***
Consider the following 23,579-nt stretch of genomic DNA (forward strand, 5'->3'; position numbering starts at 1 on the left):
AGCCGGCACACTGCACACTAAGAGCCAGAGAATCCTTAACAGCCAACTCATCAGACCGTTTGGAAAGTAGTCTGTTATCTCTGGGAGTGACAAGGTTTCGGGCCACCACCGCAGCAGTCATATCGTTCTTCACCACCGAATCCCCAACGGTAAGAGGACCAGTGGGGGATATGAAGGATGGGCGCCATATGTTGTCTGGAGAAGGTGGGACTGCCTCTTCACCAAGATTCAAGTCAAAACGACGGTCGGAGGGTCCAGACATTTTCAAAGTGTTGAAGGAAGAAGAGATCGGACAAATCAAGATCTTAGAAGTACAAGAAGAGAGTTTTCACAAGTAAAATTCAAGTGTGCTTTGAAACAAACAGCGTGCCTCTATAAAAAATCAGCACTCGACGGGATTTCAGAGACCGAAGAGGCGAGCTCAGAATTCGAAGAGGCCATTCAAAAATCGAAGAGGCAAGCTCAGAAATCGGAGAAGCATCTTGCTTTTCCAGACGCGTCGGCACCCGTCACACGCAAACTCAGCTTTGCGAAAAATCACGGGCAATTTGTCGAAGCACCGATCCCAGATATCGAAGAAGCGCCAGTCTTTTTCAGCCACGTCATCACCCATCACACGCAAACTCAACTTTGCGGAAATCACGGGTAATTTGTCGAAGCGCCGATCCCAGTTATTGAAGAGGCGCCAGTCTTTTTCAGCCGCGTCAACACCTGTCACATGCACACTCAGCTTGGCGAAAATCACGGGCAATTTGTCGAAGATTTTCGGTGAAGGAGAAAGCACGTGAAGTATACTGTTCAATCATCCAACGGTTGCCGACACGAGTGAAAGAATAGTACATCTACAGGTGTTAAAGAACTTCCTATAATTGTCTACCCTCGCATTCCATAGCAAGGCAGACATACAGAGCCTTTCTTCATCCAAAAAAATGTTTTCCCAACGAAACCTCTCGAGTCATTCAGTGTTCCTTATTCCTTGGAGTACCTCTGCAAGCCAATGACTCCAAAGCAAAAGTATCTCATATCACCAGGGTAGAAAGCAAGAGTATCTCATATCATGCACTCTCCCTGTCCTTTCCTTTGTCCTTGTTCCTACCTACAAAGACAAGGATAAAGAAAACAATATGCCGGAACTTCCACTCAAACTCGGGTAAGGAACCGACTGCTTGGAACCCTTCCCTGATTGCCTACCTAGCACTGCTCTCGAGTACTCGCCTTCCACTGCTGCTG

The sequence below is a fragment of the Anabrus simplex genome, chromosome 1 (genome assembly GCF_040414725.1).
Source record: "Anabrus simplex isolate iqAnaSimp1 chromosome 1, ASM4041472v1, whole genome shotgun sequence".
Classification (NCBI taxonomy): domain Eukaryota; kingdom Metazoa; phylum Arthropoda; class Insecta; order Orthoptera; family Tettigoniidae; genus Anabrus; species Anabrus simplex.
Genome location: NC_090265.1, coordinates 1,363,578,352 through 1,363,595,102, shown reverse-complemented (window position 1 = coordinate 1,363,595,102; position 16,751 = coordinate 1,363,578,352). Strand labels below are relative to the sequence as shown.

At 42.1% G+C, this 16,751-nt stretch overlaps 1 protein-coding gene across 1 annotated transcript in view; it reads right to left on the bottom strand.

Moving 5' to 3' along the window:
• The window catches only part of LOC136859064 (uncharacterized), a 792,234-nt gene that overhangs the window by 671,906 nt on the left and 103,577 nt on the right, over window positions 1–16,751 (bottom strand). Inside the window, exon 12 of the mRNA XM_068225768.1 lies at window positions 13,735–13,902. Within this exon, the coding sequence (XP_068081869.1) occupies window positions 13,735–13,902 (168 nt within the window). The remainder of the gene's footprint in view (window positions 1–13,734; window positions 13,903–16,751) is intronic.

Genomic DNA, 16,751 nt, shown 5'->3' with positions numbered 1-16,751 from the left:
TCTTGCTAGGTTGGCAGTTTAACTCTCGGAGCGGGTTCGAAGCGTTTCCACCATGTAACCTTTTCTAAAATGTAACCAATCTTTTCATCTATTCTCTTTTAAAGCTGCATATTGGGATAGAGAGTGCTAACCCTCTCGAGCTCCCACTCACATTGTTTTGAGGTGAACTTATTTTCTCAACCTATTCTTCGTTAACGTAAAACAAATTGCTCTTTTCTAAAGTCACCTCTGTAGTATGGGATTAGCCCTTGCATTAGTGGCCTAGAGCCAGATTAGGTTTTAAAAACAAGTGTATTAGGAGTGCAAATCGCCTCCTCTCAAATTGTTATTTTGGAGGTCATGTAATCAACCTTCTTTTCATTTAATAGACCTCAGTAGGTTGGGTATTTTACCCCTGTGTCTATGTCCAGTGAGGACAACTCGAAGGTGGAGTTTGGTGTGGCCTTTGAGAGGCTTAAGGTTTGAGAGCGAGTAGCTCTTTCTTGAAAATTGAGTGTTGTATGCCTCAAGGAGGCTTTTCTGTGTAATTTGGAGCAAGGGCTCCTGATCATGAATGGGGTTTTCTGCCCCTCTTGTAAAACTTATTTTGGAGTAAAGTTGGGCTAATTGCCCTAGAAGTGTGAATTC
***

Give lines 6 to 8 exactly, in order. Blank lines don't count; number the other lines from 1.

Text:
Genome location: NC_090265.1, coordinates 1,363,578,352 through 1,363,595,102, shown reverse-complemented (window position 1 = coordinate 1,363,595,102; position 16,751 = coordinate 1,363,578,352). Strand labels below are relative to the sequence as shown.

At 42.1% G+C, this 16,751-nt stretch overlaps 1 protein-coding gene across 1 annotated transcript in view; it reads right to left on the bottom strand.

Moving 5' to 3' along the window: